Monday, July 1

Comparing a CSM to a flatbed knitting machine

Not many folks are lucky enough to have seen a CSM in action so I thought I'd post a comparison.

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My CSM (an Imperia), with ribber in work. And you thought the visibility with the flat bed ribber in use was bad!!

Flatbed knitting
machine
Circular Sock Machine
Maximum width of
knitting
Maximum amount of needles (x 2 if ribber attached)

ie standard machine can knit tube or flat piece on 400 needles
Limited by maximum number of needles in cylinder ie 54,
60, 72, 84
Needle positions
(main bed)
A = non-working

B = normal working

C/D = upper working (patterning) position

D/E = hold/partial knitting
Out of work = non-knitting (needle is removed from
cylinder/ribber)

Normal working

Hold/partial knitting
Needle positions
(ribber bed)
A = non-working

B = normal working

C/D = upper working (patterning) position

D/E = hold/partial knitting
Out of work = non-knitting (needle is removed from
cylinder/ribber)

Normal working

Slip (whole ribber is slipped, used for circular selvedge)
Pitch of ribber v
main bed
Half or Pitch Adjustable angle via side lever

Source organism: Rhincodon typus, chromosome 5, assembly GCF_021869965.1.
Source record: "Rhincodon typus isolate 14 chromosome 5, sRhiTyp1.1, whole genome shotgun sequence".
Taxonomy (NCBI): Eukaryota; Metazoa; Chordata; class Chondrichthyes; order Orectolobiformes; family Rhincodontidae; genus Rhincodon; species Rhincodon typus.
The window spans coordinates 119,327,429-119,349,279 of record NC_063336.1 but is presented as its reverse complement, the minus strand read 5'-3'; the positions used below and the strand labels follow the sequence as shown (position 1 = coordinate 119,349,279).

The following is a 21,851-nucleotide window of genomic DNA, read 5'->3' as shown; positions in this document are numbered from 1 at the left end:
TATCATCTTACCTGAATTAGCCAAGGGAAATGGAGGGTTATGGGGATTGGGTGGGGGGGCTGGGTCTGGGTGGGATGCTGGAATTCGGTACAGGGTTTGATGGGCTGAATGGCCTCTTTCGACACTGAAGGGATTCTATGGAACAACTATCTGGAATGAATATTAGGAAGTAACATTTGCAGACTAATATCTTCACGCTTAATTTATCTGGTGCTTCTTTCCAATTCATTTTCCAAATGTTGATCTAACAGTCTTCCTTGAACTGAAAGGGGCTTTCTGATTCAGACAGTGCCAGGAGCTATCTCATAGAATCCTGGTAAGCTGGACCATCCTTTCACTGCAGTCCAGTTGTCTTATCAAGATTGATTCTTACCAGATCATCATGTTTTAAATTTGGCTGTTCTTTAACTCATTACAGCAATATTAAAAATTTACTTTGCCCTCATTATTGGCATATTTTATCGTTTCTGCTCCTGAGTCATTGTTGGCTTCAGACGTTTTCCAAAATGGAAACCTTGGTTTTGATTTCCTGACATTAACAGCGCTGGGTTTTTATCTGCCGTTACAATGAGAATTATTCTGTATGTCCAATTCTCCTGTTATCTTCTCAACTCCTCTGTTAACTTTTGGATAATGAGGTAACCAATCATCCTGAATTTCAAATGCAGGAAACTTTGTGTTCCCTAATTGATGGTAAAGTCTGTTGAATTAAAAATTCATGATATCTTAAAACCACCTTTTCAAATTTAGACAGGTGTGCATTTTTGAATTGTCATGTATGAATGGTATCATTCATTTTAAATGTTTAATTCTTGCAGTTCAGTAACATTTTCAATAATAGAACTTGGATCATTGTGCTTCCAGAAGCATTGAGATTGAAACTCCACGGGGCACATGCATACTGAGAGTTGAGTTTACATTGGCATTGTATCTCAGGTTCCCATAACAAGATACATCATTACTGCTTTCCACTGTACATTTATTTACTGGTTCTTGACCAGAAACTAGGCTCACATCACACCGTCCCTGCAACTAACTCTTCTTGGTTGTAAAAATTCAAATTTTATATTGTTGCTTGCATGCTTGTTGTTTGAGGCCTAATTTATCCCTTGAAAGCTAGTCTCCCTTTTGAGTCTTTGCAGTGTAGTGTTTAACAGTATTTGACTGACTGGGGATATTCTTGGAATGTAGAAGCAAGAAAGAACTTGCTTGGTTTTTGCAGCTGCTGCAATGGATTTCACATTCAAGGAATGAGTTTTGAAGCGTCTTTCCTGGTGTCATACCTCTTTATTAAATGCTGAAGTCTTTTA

Needle retention
method
Sponge bar (main bed)

Sponge bar or plastic bar (ribber bed).

Impossible to knit without needle retainer bar in good condition - needles rise (leaf spring inside bed) and jam in carriages
Clasp spring or clamp (cylinder)

No retainer (ribber) - weight of knitting keeps ribber needles in
position.

Possible to knit without clasp spring in place
Cast on methods Various methods - e-wrap, latch tool, weaving, slip,
cast on comb or rag
Cast on via setting up tool (set up basket), e-wrap,
cast on bonnet
Cast-off methods Various methods - latch tool, behind or in front of
gatepegs, sewn bind off
Usually stripped from machine on waste yarn and grafted
or casted off by hand. Sewn cast off might possibly work?
Transfer method
between beds
Double-eyed transfer tool or mechanised transfer tool Hook-to-hook transfer (one needle added as one is
removed)
Patterning Pushbutton, punched card or electronic patterning Completely manual
Tension (stitch size) 0 - 10 in gradations of 0.33 (Japanese) or 0.25
(Swiss).
Tension "clicks" into place
1-5 on both cylinder and ribber plate (depends on
manufacturer). Tension entirely variable (no "clicks")
Row counter 3 digit mechanical counter Dial counter (can buy magnetic revolution counter)
Yarn take-up tension Overhead tension mast with spring-loaded take up Passive overhead mast, heel spring used when partial
knitting only
Weighting system Cast on combs, claw weights, ribber combs, ribber
weights. Can purchase magnetic "Woolley weights"
Large hooked carrier with cast iron weights, attached
via heel fork, set up basket or buckle
Unpicking Can be unpicked easily, stitch by stitch by using a zig-zag
motion
Requires hooked tools to rehang previous row; often
quicker to start again
Latches Magnets and brushes open the latches - except for intarsia, latches can be left as is Latches must be open for knitting to happen, no magnets or brushes. A closed latch = a dropped stitch

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